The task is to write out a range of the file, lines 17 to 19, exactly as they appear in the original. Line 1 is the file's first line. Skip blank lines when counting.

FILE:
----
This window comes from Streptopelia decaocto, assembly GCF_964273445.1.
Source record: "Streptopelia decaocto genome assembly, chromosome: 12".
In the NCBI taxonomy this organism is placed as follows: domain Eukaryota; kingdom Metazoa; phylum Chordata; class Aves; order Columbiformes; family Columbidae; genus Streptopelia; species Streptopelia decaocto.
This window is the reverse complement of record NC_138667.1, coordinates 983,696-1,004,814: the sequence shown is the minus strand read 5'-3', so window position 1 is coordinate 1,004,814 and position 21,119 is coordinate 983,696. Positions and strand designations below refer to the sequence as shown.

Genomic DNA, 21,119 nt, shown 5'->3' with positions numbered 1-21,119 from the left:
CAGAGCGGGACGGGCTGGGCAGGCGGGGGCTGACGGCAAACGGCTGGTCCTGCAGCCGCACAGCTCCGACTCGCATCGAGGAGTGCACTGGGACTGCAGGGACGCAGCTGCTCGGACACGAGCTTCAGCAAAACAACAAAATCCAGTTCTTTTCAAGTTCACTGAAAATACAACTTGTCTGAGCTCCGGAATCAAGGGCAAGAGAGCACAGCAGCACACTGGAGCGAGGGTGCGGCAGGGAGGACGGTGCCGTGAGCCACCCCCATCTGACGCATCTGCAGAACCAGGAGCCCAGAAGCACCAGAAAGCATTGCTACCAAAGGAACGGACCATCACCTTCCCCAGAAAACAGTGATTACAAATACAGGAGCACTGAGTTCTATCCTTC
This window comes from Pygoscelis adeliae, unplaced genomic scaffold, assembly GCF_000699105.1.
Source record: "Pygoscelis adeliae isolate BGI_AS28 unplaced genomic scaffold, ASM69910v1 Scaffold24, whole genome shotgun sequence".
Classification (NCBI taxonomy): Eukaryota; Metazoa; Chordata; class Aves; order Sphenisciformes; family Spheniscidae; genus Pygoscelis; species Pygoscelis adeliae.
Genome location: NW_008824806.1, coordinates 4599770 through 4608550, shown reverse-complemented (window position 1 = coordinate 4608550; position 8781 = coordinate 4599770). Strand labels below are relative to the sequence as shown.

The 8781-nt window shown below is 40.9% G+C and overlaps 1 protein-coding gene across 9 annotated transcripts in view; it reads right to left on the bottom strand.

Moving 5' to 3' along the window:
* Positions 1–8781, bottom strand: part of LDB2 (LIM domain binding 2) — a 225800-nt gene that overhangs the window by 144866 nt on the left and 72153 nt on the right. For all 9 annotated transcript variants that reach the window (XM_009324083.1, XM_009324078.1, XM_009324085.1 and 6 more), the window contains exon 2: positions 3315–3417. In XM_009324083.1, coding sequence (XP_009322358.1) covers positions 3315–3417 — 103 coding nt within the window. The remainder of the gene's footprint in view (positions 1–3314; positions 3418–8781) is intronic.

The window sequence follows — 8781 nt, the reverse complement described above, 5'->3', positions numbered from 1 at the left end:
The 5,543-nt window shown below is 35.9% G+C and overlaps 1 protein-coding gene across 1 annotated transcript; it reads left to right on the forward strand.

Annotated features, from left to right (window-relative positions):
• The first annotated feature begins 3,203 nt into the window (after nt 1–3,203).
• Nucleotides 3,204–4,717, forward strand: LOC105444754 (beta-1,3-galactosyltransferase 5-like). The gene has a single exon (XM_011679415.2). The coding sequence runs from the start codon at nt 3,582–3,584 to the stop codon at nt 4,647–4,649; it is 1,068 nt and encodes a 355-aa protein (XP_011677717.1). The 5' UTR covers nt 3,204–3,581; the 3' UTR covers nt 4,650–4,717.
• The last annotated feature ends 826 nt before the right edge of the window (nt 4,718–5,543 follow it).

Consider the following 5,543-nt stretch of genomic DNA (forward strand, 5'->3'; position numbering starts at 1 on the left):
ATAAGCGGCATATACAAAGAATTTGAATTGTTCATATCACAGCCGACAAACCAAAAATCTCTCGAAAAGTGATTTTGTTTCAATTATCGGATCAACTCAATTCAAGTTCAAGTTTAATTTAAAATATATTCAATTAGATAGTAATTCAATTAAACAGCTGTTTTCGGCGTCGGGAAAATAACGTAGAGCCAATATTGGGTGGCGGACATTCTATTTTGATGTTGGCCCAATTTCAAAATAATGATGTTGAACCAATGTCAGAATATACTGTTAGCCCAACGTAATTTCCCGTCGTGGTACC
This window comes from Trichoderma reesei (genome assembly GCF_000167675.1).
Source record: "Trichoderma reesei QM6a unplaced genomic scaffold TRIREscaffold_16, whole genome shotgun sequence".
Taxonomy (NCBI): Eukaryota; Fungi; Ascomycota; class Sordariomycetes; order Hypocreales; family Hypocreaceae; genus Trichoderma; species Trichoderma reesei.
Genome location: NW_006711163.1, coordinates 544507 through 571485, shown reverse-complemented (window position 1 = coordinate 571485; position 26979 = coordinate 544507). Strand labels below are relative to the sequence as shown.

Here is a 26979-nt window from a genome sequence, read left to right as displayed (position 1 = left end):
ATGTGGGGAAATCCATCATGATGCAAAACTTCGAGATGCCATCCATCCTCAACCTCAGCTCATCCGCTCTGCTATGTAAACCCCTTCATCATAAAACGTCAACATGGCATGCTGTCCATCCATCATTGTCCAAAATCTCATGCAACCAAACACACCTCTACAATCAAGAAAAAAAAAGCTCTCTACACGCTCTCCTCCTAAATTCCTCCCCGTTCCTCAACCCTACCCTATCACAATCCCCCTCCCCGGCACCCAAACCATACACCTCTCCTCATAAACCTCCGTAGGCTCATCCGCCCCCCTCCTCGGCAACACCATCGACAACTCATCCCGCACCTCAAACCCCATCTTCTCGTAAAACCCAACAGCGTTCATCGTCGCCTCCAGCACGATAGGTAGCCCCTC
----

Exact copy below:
• The first annotated feature begins 3,203 nt into the window (after nt 1–3,203).
• Nucleotides 3,204–4,717, forward strand: LOC105444754 (beta-1,3-galactosyltransferase 5-like). The gene has a single exon (XM_011679415.2). The coding sequence runs from the start codon at nt 3,582–3,584 to the stop codon at nt 4,647–4,649; it is 1,068 nt and encodes a 355-aa protein (XP_011677717.1). The 5' UTR covers nt 3,204–3,581; the 3' UTR covers nt 4,650–4,717.
• The last annotated feature ends 826 nt before the right edge of the window (nt 4,718–5,543 follow it).